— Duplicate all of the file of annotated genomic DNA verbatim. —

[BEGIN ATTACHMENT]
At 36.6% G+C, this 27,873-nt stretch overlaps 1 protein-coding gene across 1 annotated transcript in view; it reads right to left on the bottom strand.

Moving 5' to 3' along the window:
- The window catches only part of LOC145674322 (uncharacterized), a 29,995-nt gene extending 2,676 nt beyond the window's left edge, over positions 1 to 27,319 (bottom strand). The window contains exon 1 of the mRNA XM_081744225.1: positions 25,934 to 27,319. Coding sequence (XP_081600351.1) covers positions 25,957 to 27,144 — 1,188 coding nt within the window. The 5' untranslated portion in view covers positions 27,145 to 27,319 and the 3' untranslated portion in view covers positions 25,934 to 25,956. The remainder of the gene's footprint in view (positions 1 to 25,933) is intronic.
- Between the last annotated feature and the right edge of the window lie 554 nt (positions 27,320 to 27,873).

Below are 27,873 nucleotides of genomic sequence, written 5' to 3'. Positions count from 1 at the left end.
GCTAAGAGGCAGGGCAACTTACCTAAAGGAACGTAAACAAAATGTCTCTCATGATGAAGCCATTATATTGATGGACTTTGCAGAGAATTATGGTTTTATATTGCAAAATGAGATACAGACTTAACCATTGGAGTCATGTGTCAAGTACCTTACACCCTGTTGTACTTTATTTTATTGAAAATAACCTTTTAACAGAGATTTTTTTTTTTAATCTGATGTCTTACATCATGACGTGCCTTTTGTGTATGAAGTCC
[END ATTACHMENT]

At 36.6% G+C, this 27,873-nt stretch overlaps 1 protein-coding gene across 1 annotated transcript in view; it reads right to left on the bottom strand.

Moving 5' to 3' along the window:
- The window catches only part of LOC145674322 (uncharacterized), a 29,995-nt gene extending 2,676 nt beyond the window's left edge, over positions 1 to 27,319 (bottom strand). The window contains exon 1 of the mRNA XM_081744225.1: positions 25,934 to 27,319. Coding sequence (XP_081600351.1) covers positions 25,957 to 27,144 — 1,188 coding nt within the window. The 5' untranslated portion in view covers positions 27,145 to 27,319 and the 3' untranslated portion in view covers positions 25,934 to 25,956. The remainder of the gene's footprint in view (positions 1 to 25,933) is intronic.
- Between the last annotated feature and the right edge of the window lie 554 nt (positions 27,320 to 27,873).

Below are 27,873 nucleotides of genomic sequence, written 5' to 3'. Positions count from 1 at the left end.
GCTAAGAGGCAGGGCAACTTACCTAAAGGAACGTAAACAAAATGTCTCTCATGATGAAGCCATTATATTGATGGACTTTGCAGAGAATTATGGTTTTATATTGCAAAATGAGATACAGACTTAACCATTGGAGTCATGTGTCAAGTACCTTACACCCTGTTGTACTTTATTTTATTGAAAATAACCTTTTAACAGAGATTTTTTTTTTTAATCTGATGTCTTACATCATGACGTGCCTTTTGTGTATGAAGTCC